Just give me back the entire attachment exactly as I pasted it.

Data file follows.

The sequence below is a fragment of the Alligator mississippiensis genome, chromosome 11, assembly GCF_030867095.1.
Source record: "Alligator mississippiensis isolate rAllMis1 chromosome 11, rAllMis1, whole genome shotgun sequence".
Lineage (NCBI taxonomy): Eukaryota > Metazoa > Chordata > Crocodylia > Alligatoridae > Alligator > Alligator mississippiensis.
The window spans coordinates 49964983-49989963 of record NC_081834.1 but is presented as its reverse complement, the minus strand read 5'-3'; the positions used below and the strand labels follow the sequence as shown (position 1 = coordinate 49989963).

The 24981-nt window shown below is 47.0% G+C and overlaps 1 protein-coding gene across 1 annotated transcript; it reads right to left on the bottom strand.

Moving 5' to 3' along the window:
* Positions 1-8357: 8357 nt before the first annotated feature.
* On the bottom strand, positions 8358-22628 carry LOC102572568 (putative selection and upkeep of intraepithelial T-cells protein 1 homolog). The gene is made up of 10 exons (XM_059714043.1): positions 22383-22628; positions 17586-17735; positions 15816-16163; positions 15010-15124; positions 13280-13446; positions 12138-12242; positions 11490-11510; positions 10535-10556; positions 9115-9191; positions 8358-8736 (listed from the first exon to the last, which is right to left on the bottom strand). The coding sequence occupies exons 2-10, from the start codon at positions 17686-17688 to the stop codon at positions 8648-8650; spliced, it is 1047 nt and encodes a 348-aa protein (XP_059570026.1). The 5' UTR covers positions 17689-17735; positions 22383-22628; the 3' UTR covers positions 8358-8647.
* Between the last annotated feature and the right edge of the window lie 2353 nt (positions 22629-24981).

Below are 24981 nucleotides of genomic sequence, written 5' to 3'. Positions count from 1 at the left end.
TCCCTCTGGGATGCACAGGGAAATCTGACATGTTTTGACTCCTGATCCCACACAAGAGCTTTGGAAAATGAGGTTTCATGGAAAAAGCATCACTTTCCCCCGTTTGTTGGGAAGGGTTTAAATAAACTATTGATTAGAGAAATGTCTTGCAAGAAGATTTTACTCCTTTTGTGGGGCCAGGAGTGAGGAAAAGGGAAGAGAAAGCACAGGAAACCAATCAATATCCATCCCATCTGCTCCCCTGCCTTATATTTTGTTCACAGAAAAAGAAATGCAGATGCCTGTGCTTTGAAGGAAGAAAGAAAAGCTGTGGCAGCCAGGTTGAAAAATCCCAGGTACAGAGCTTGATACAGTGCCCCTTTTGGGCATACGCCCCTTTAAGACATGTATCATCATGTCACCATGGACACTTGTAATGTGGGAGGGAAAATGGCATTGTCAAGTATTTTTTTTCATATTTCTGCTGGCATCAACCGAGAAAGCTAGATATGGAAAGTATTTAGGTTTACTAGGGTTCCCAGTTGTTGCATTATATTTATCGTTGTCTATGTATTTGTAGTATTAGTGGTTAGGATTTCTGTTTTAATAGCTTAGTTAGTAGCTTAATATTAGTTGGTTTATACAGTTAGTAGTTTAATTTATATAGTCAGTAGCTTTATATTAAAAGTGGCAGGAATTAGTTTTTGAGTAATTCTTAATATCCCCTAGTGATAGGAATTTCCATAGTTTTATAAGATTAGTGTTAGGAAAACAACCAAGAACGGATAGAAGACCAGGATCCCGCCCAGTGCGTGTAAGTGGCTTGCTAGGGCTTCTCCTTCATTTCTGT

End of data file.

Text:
The sequence below is a fragment of the Alligator mississippiensis genome, chromosome 11, assembly GCF_030867095.1.
Source record: "Alligator mississippiensis isolate rAllMis1 chromosome 11, rAllMis1, whole genome shotgun sequence".
Lineage (NCBI taxonomy): Eukaryota > Metazoa > Chordata > Crocodylia > Alligatoridae > Alligator > Alligator mississippiensis.
The window spans coordinates 49964983-49989963 of record NC_081834.1 but is presented as its reverse complement, the minus strand read 5'-3'; the positions used below and the strand labels follow the sequence as shown (position 1 = coordinate 49989963).

The 24981-nt window shown below is 47.0% G+C and overlaps 1 protein-coding gene across 1 annotated transcript; it reads right to left on the bottom strand.

Moving 5' to 3' along the window:
* Positions 1-8357: 8357 nt before the first annotated feature.
* On the bottom strand, positions 8358-22628 carry LOC102572568 (putative selection and upkeep of intraepithelial T-cells protein 1 homolog). The gene is made up of 10 exons (XM_059714043.1): positions 22383-22628; positions 17586-17735; positions 15816-16163; positions 15010-15124; positions 13280-13446; positions 12138-12242; positions 11490-11510; positions 10535-10556; positions 9115-9191; positions 8358-8736 (listed from the first exon to the last, which is right to left on the bottom strand). The coding sequence occupies exons 2-10, from the start codon at positions 17686-17688 to the stop codon at positions 8648-8650; spliced, it is 1047 nt and encodes a 348-aa protein (XP_059570026.1). The 5' UTR covers positions 17689-17735; positions 22383-22628; the 3' UTR covers positions 8358-8647.
* Between the last annotated feature and the right edge of the window lie 2353 nt (positions 22629-24981).

Below are 24981 nucleotides of genomic sequence, written 5' to 3'. Positions count from 1 at the left end.
TCCCTCTGGGATGCACAGGGAAATCTGACATGTTTTGACTCCTGATCCCACACAAGAGCTTTGGAAAATGAGGTTTCATGGAAAAAGCATCACTTTCCCCCGTTTGTTGGGAAGGGTTTAAATAAACTATTGATTAGAGAAATGTCTTGCAAGAAGATTTTACTCCTTTTGTGGGGCCAGGAGTGAGGAAAAGGGAAGAGAAAGCACAGGAAACCAATCAATATCCATCCCATCTGCTCCCCTGCCTTATATTTTGTTCACAGAAAAAGAAATGCAGATGCCTGTGCTTTGAAGGAAGAAAGAAAAGCTGTGGCAGCCAGGTTGAAAAATCCCAGGTACAGAGCTTGATACAGTGCCCCTTTTGGGCATACGCCCCTTTAAGACATGTATCATCATGTCACCATGGACACTTGTAATGTGGGAGGGAAAATGGCATTGTCAAGTATTTTTTTTCATATTTCTGCTGGCATCAACCGAGAAAGCTAGATATGGAAAGTATTTAGGTTTACTAGGGTTCCCAGTTGTTGCATTATATTTATCGTTGTCTATGTATTTGTAGTATTAGTGGTTAGGATTTCTGTTTTAATAGCTTAGTTAGTAGCTTAATATTAGTTGGTTTATACAGTTAGTAGTTTAATTTATATAGTCAGTAGCTTTATATTAAAAGTGGCAGGAATTAGTTTTTGAGTAATTCTTAATATCCCCTAGTGATAGGAATTTCCATAGTTTTATAAGATTAGTGTTAGGAAAACAACCAAGAACGGATAGAAGACCAGGATCCCGCCCAGTGCGTGTAAGTGGCTTGCTAGGGCTTCTCCTTCATTTCTGT